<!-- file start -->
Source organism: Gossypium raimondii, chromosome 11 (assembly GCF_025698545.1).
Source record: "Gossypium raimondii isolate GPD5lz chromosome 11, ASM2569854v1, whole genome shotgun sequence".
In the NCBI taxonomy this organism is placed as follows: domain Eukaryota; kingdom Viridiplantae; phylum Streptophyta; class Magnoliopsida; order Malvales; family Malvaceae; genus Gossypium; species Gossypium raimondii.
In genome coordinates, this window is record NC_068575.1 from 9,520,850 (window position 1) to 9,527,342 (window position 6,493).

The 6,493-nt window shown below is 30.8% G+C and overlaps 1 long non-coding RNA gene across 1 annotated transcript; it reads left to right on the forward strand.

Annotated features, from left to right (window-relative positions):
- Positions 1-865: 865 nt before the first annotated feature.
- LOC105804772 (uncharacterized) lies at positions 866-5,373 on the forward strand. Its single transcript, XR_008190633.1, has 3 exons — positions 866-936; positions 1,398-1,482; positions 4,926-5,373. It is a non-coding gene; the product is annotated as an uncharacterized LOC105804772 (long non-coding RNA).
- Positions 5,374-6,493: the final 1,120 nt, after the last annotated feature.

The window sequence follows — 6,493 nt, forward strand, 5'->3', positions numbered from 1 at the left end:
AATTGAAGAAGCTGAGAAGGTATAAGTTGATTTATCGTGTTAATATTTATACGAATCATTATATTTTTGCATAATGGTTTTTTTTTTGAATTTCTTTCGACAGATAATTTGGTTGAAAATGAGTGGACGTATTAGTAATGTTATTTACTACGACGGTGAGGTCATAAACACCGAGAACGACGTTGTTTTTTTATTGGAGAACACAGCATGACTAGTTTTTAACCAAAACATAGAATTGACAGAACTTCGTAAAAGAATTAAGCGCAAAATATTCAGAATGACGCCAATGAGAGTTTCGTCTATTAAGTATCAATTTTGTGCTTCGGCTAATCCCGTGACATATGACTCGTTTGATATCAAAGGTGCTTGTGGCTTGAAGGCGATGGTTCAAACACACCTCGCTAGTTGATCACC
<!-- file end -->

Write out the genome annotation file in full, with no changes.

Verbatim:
Source organism: Gossypium raimondii, chromosome 11 (assembly GCF_025698545.1).
Source record: "Gossypium raimondii isolate GPD5lz chromosome 11, ASM2569854v1, whole genome shotgun sequence".
In the NCBI taxonomy this organism is placed as follows: domain Eukaryota; kingdom Viridiplantae; phylum Streptophyta; class Magnoliopsida; order Malvales; family Malvaceae; genus Gossypium; species Gossypium raimondii.
In genome coordinates, this window is record NC_068575.1 from 9,520,850 (window position 1) to 9,527,342 (window position 6,493).

The 6,493-nt window shown below is 30.8% G+C and overlaps 1 long non-coding RNA gene across 1 annotated transcript; it reads left to right on the forward strand.

Annotated features, from left to right (window-relative positions):
- Positions 1-865: 865 nt before the first annotated feature.
- LOC105804772 (uncharacterized) lies at positions 866-5,373 on the forward strand. Its single transcript, XR_008190633.1, has 3 exons — positions 866-936; positions 1,398-1,482; positions 4,926-5,373. It is a non-coding gene; the product is annotated as an uncharacterized LOC105804772 (long non-coding RNA).
- Positions 5,374-6,493: the final 1,120 nt, after the last annotated feature.

The window sequence follows — 6,493 nt, forward strand, 5'->3', positions numbered from 1 at the left end:
AATTGAAGAAGCTGAGAAGGTATAAGTTGATTTATCGTGTTAATATTTATACGAATCATTATATTTTTGCATAATGGTTTTTTTTTTGAATTTCTTTCGACAGATAATTTGGTTGAAAATGAGTGGACGTATTAGTAATGTTATTTACTACGACGGTGAGGTCATAAACACCGAGAACGACGTTGTTTTTTTATTGGAGAACACAGCATGACTAGTTTTTAACCAAAACATAGAATTGACAGAACTTCGTAAAAGAATTAAGCGCAAAATATTCAGAATGACGCCAATGAGAGTTTCGTCTATTAAGTATCAATTTTGTGCTTCGGCTAATCCCGTGACATATGACTCGTTTGATATCAAAGGTGCTTGTGGCTTGAAGGCGATGGTTCAAACACACCTCGCTAGTTGATCACC